Nigeria’s president, Muhammadu Buhari, did not sack Nsima Ekere as the managing director of the Niger Delta Development Commission (NDDC), an aide to the president has said.
His aide, Ita Enang, said Ekere, who is the governorship candidate of the All Progressives Congress (APC) in Akwa Ibom State, had resigned his appointment with the NDDC before its board was dissolved by Buhari.
Enang, a former senator, is a special adviser to the president on national assembly matters (Senate).
Enang made the clarification on Thursday when he squared off in a live radio debate on Inspiration FM 105.9, Uyo, with the Commissioner of Works in Akwa Ibom, Ephraim Inyang.
The Peoples Democratic Party (PDP) in Akwa Ibom, in an attempt to make political capital from the issue, has been insisting that Ekere was sacked from the NDDC.
The works commissioner, Inyang, was at the debate to reiterate this viewpoint, among other campaign issues.
Before now, Ekere had made his resignation letter public with the hope it would put an end to the controversy.
“I think he (Inyang) is not having the fact correct or he is deliberately not telling the truth,” Enang said at the heat of the debate.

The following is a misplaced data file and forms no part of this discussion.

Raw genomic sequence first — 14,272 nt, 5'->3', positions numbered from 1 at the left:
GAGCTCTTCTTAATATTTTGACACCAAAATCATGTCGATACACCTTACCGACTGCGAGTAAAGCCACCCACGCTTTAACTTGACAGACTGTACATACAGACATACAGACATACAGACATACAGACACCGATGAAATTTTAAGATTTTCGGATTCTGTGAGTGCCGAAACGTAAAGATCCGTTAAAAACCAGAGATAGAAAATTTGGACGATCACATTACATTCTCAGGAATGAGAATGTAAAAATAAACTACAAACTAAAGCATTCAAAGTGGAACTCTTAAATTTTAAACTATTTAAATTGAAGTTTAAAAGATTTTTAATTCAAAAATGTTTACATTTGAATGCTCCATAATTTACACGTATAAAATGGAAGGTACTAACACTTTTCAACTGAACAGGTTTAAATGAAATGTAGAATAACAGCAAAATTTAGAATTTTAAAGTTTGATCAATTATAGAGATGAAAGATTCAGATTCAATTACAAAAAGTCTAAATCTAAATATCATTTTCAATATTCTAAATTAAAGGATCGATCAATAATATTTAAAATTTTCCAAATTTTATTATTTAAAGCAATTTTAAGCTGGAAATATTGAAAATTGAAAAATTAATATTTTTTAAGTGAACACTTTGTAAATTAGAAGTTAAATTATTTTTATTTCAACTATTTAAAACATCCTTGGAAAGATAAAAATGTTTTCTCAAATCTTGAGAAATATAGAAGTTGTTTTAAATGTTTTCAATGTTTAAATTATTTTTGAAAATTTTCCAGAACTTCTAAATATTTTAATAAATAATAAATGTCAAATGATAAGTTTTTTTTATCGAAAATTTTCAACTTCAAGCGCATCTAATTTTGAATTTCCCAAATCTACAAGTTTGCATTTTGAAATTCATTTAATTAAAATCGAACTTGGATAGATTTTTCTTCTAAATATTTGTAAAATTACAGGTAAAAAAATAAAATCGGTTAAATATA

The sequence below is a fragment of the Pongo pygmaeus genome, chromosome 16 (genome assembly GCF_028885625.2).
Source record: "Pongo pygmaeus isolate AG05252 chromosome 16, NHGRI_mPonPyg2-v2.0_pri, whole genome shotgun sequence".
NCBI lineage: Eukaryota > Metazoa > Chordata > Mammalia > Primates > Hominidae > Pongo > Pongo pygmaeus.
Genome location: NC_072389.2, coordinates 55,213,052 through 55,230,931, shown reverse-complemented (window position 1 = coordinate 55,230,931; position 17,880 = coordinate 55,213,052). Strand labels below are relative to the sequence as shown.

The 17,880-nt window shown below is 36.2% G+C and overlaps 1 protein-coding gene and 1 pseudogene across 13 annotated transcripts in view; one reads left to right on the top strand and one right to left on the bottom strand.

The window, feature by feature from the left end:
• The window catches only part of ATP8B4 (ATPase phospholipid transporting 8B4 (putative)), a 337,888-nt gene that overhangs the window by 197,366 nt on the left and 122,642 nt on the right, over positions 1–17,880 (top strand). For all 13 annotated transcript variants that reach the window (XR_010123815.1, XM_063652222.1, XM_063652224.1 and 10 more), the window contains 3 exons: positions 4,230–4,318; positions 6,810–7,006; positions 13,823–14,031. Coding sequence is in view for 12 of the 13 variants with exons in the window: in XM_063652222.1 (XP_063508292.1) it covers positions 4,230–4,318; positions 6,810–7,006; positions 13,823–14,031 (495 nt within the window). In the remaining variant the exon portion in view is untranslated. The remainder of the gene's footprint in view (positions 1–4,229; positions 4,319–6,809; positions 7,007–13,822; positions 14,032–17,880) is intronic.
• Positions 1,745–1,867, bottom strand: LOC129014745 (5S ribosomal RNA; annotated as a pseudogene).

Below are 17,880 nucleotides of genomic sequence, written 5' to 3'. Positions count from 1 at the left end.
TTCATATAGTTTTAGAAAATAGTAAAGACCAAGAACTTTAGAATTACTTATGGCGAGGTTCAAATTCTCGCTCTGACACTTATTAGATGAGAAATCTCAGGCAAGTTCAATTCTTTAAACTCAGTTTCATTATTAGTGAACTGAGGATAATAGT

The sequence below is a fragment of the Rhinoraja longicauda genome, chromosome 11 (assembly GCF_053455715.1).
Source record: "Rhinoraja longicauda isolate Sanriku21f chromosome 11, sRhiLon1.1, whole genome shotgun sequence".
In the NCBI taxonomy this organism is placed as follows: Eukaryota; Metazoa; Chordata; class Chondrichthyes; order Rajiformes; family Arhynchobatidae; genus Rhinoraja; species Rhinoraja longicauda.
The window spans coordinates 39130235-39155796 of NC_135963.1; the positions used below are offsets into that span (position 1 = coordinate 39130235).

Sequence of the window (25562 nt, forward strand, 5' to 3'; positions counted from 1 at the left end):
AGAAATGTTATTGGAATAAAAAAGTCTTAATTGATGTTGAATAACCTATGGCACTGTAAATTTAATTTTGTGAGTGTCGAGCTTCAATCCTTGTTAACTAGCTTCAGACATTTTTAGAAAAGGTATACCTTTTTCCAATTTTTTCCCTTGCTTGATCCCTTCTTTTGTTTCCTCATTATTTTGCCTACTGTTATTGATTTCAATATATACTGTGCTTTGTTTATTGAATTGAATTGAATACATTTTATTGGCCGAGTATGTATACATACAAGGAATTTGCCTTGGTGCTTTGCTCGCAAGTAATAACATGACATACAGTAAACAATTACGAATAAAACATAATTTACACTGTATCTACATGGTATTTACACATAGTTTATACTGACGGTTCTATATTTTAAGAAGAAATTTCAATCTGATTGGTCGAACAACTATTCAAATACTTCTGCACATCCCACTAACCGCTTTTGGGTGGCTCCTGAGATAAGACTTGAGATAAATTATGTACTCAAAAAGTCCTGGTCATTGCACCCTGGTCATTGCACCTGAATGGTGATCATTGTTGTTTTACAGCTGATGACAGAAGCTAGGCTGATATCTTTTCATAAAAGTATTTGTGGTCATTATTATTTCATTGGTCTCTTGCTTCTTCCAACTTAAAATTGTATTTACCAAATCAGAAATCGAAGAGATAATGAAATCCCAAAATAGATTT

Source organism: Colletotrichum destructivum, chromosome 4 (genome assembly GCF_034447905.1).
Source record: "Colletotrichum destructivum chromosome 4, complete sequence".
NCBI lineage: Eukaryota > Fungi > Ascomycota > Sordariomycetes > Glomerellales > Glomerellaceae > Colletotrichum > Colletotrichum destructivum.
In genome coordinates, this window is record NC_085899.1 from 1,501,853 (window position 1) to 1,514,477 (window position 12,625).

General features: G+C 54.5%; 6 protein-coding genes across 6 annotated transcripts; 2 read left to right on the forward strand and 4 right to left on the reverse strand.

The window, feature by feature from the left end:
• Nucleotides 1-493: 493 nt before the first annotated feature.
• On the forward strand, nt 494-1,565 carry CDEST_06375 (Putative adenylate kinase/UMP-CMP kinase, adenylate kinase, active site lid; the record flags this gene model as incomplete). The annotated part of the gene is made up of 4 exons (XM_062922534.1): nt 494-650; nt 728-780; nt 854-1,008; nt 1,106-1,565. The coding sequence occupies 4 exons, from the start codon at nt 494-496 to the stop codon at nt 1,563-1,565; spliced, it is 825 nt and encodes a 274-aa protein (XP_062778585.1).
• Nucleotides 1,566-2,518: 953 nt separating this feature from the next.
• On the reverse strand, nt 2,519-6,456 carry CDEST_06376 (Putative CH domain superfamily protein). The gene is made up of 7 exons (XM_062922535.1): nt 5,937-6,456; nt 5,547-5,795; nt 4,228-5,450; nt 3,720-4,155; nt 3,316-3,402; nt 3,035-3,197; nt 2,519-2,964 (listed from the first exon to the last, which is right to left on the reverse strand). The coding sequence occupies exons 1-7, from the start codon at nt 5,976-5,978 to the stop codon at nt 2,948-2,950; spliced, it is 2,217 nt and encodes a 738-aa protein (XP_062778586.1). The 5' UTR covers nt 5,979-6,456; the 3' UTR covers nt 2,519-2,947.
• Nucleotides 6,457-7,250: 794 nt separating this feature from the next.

“The NDDC board is always for four years, and if a person is appointed into that board and he does not complete his tenure for any reason, the successor to that office would take the office for the remaining tenure.
“You remember that Dan-Abia was the managing director of the NDDC. After two years, when this government came in, he completed two years.
“The board was dissolved and another board was constituted with another Akwa Ibom son as a successor to complete the term of Akwa Ibom as managing director. So, Nsima Ekere was brought in to complete that term.
“As a matter of fact, that board lived a little more than two months beyond its time.
“Nsima Ekere was not sacked; he completed the term and resigned. And of course, the law says if you have to contest an election, you must resign at least 30 days to the day of the election. Nsima is the candidate of the APC, so he had to resign about 38 days to the day of the election.
“Having resigned, the president looked and saw that the board has completed the remaining two years of the Dan-Abia-led board, and they had to dissolve the board.
“And since the Senate is on vacation for elections, they could not have kept a vacuum, and now appointed interim management made up of acting managing director, acting executive director, finance, and acting executive director of projects,” Enang said.